© 2024 KALW 91.7 FM Bay Area
KALW Public Media / 91.7 FM Bay Area
Play Live Radio
Next Up:
0:00 0:00
Available On Air Stations

Worried About A Bleak Future, Climate Change Activists Hesitant To Have Kids


As we just discussed, Zika is a serious concern for expectant mothers living in places where they might be exposed. But there's another threat that's making some people think hard about starting a family, and that's the changing climate. NPR's Jennifer Ludden has this story.

JENNIFER LUDDEN, BYLINE: In Keene, N.H, a dozen people have scooched folding chairs into a circle in the spare office of an environmental group. The meeting's organized by a nonprofit called Conceivable Future, one of more than a dozen such meetings across the country. The topic? It's not melting ice sheets or solar power. It's something deeply personal. This group has gathered to ask - with a climate crisis looming, is it a good idea to have children?

MEGHAN KALLMAN: I've probably been thinking about it as long as I've been thinking seriously about having a family.

LUDDEN: Meghan Kallman is 32. A year and a half ago, she co-founded this group with Josephine Ferorelli, 33. Both are in committed relationships. Both worry that any children they have would live long enough to see devastating climate impacts from flooding coastal cities to more intense super storms to shortages of fresh water.

JOSEPHINE FERORELLI: If you're in your 20s or 30s, thinking about maybe having a kid, digging into the science and understanding what we're looking at - like, it's not an intellectual problem at that point. It's really a life problem, like a heart problem.

LUDDEN: Though not a problem likely to come up in casual conversation or one that many with pressing daily struggles may feel able to focus on. But for those here steeped in scary science, passionate about the environment, it's a relief to know they're not alone.

MEGHAN HOSKINS: It's kind of, you know, emotionally difficult to deal with.

LUDDEN: Twenty-three-year-old Meghan Hoskins says her parents are desperate for little red-headed grandbabies, the sooner the better. She has not shared her concerns with them or her ex.

HOSKINS: If I had told my boyfriend at the time, I'm not ready to have children because I don't know what the climate's going to be like in 50 years, he wouldn't have understood. There's no way.

LUDDEN: She's hardly the first to wonder whether it's the right time to bring a child into the world - think of wars, the overpopulation scare in the '70s, the Cold War threat of nuclear holocaust. Though Kallman's been surprised at the reaction of some who remember that.

KALLMAN: Oh, I thought we were going to blow ourselves up in nuclear war, but it didn't happen. And therefore, you know, just be quiet and have some babies and see everything will be all right. We have had that reaction more times than I can count.

LUDDEN: It may be well-intentioned, but as she and Ferorelli see it, the threat of climate change is worse. It's not a possibility - it's happening.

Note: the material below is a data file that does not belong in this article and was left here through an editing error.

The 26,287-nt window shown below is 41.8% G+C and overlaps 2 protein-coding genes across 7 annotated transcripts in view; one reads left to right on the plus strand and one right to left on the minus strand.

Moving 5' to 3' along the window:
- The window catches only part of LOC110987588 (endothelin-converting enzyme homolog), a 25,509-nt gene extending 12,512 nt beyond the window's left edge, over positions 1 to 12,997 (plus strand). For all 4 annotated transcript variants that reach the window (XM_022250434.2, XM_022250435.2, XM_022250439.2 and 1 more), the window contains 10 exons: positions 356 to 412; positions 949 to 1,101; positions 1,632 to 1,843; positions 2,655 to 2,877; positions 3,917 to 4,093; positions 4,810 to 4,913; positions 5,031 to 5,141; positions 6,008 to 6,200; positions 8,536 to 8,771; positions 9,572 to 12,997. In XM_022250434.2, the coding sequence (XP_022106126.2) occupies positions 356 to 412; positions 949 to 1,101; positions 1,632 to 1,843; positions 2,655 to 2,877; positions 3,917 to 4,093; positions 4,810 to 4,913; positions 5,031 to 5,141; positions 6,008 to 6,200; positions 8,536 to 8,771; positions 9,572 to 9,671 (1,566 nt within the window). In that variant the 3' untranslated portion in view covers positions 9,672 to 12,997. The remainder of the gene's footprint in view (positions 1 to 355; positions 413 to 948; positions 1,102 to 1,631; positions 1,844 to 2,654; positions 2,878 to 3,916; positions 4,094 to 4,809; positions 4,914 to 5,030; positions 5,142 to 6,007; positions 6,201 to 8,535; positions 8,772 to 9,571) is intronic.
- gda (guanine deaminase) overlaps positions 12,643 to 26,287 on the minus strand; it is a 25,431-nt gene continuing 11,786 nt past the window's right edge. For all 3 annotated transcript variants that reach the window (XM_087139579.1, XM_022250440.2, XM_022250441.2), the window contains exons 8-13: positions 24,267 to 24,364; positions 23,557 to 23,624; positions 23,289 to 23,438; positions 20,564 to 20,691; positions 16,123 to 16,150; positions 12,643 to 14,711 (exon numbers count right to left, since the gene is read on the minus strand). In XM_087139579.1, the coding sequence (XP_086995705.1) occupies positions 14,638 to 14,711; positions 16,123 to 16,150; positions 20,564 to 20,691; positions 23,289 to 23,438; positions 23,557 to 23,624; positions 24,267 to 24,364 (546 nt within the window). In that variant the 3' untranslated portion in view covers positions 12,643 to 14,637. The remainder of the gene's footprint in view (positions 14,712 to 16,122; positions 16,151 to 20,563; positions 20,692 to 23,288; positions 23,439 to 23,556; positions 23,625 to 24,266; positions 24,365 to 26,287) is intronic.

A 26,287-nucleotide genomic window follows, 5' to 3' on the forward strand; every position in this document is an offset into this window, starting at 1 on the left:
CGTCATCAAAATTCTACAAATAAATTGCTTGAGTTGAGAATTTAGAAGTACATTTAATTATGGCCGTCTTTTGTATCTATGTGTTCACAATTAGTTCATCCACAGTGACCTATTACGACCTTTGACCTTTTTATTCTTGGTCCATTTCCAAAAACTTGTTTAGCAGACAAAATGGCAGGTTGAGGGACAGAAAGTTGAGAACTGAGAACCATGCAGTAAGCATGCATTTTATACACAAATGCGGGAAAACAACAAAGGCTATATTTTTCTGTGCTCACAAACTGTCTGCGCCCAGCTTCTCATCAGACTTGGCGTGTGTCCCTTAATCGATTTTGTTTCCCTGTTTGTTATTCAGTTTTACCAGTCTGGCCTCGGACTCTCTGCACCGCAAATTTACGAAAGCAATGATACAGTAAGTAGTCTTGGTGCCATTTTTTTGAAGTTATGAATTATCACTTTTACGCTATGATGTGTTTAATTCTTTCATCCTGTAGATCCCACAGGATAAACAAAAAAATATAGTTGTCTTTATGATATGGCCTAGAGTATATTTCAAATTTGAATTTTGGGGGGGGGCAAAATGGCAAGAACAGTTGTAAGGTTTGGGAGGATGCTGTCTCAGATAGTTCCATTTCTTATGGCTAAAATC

NANCY NOLAN: I'm old enough to be a grandmother, but I'm not.

LUDDEN: Nancy Nolan tells two younger women that people didn't know about climate change when she had her kids in the '80s. Then she became a climate activist. Her children are grown now.

NOLAN: And when they were old enough to go off on their own, you know, I said to them, I hope you never have children, which is an awful thing to say. It can bring me to tears easily.

LUDDEN: Because, Nolan says, people are driven to have children, and you can't really tell them not to. One young woman looks a little stunned. She tagged along here with a friend and says she had no idea that forgoing kids because of the climate was even a thing.

UNIDENTIFIED WOMAN: Is anyone feeling moved to testify?

LUDDEN: Some record videos to post to the web. Organizers hope these meetings get more people speaking out about climate change, whatever they take away from the discussion.

BECKY WHITLEY: It hasn't impacted my decision to have more children.

LUDDEN: Becky Whitley says becoming a parent is precisely what motivated her to care about the climate. She's with the advocacy group Moms Clean Air Force.

WHITLEY: I see a 2-year-old and I see everything that's sort of, you know, raw and natural and beautiful about people. Like, I think I really do come from a place of hope because I am a mother.

LUDDEN: Whitley also recruits activists. She worries that suggesting things are so bad you shouldn't have kids could turn people off. Josephine Ferorelli says she and Kallman don't want to tell anyone what to do. In fact, neither is ready to rule out having children themselves.

FERORELLI: I'm not ready to, like, get rid of the fantasy. I'm curious about the fantasy. In certain versions of the future, I would love to have a kid.

LUDDEN: Every day, she says she looks for some clue that the future will feel safe enough to have a baby. Jennifer Ludden, NPR News. Transcript provided by NPR, Copyright NPR.

NPR transcripts are created on a rush deadline by an NPR contractor. This text may not be in its final form and may be updated or revised in the future. Accuracy and availability may vary. The authoritative record of NPR’s programming is the audio record.

Jennifer Ludden
Jennifer Ludden helps edit energy and environment stories for NPR's National Desk, working with NPR staffers and a team of public radio reporters across the country. They track the shift to clean energy, state and federal policy moves, and how people and communities are coping with the mounting impacts of climate change.